A sight glass level (seen here) usually has a minimum and maximum line and the level should be at least half way up. If you have a dip stick instead, remove it, give it a wipe, then replace it but don’t screw it in (unless the manual says otherwise). Again the level should be at least half way between the marks. Always check your oil level with the bike upright.

3. Chain check is vital

The chain on a bike must be adjusted correctly, with finer details on adjusting in the owner’s manual. Generally a figure of between 20mm and 30mm of up and down chain movement measured in-between the front and rear sprockets is normal. Quite often the measurement is on a sticker located on the chain guard or swingarm. Don’t forget to lube the chain.

4. Now you’re torque-ing

A nut and bolt check is a must and the best way to ensure everything is tightened correctly is to use a torque wrench. caliper bolts, spindle bolts and steering head bolts all need to be carefully done up. Be careful tightening up yoke pinch bolts and follow the quoted torque. In my experience, the quoted torque for these is often less than you think it should be.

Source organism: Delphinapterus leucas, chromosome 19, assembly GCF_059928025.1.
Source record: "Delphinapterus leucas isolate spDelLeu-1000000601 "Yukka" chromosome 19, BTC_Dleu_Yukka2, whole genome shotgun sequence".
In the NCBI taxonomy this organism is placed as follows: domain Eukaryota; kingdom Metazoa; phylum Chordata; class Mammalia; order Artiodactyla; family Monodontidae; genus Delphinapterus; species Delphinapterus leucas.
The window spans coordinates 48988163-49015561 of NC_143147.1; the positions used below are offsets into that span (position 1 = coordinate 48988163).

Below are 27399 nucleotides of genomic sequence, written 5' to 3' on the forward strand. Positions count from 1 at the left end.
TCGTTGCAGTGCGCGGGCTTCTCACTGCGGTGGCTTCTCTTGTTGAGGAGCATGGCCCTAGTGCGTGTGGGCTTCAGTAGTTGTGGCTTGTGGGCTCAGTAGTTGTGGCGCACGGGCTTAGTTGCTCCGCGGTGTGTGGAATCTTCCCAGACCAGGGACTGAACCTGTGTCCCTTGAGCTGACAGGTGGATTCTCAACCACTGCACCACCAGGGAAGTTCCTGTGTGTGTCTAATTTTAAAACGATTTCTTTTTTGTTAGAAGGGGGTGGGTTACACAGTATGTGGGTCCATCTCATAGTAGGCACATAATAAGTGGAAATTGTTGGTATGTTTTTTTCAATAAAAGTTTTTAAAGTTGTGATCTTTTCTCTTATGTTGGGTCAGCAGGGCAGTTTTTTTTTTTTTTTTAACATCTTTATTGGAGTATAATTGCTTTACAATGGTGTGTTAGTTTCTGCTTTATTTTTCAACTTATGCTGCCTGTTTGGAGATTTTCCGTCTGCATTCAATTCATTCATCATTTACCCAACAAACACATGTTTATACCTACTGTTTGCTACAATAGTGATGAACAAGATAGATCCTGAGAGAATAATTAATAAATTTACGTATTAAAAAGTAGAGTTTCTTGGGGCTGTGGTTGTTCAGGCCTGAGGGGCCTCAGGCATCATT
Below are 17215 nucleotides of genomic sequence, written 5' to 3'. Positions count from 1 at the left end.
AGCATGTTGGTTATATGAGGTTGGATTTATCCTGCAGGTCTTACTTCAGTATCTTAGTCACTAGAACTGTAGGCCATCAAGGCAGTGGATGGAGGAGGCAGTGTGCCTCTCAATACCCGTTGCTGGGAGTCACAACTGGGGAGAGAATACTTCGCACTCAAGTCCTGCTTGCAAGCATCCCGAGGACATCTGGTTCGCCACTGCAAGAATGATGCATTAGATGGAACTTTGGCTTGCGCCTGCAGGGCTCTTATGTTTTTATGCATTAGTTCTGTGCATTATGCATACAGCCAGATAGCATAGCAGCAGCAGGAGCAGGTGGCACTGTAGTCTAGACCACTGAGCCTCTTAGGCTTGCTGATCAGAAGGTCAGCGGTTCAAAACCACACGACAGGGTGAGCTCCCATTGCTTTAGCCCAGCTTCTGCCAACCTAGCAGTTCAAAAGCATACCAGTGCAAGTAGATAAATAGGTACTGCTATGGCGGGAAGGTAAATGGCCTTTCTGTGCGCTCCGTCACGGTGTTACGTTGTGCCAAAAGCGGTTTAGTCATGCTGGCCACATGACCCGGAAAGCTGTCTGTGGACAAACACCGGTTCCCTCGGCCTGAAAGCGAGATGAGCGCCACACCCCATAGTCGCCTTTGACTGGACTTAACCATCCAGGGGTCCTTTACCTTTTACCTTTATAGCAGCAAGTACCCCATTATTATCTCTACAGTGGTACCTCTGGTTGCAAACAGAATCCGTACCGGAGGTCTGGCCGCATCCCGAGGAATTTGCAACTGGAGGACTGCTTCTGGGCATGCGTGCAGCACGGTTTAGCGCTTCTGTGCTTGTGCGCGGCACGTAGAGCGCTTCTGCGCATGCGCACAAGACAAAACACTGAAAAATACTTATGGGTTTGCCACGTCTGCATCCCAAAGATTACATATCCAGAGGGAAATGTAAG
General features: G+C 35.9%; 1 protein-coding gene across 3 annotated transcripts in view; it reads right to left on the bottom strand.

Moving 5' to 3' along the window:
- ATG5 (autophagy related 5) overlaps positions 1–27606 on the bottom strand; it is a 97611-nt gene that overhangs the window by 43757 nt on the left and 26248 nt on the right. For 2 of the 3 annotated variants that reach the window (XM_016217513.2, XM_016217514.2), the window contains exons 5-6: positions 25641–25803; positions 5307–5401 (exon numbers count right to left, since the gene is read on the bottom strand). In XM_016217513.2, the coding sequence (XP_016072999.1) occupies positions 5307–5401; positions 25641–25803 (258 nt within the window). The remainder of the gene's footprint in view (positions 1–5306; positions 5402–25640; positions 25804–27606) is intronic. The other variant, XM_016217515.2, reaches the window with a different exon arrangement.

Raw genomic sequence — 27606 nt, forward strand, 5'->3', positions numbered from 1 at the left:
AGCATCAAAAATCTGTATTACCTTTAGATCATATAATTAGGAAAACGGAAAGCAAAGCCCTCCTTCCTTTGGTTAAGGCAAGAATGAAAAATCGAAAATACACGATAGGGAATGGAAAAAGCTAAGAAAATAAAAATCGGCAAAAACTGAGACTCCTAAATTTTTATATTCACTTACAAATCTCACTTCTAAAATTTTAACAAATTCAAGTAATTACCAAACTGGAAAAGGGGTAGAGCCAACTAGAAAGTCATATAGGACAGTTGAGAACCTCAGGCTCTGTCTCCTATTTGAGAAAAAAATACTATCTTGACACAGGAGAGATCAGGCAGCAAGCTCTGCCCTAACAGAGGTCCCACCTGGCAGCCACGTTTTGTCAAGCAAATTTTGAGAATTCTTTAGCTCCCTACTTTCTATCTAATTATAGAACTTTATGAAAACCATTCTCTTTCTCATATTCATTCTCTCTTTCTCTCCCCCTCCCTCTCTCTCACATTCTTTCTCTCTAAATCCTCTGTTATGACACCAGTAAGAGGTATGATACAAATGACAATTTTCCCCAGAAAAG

5. See the light

Making sure the lights all work is very straightforward. A motorcycle has a brake light that should work independently when either the front or back brake is applied. The headlight should of course have a high and low beam. The indicators should flash between 60 and 120 times a minute. Check them all carefully.

6. Inspect your stoppers

Check the condition of your brake pads – it’s often easiest to do this by removing your calipers. There needs to be an obvious amount of usable friction material still in place. The pads need to have a minimum of friction material, sintered pads are 1mm and organic pads 1.5mm; this applies to front and back.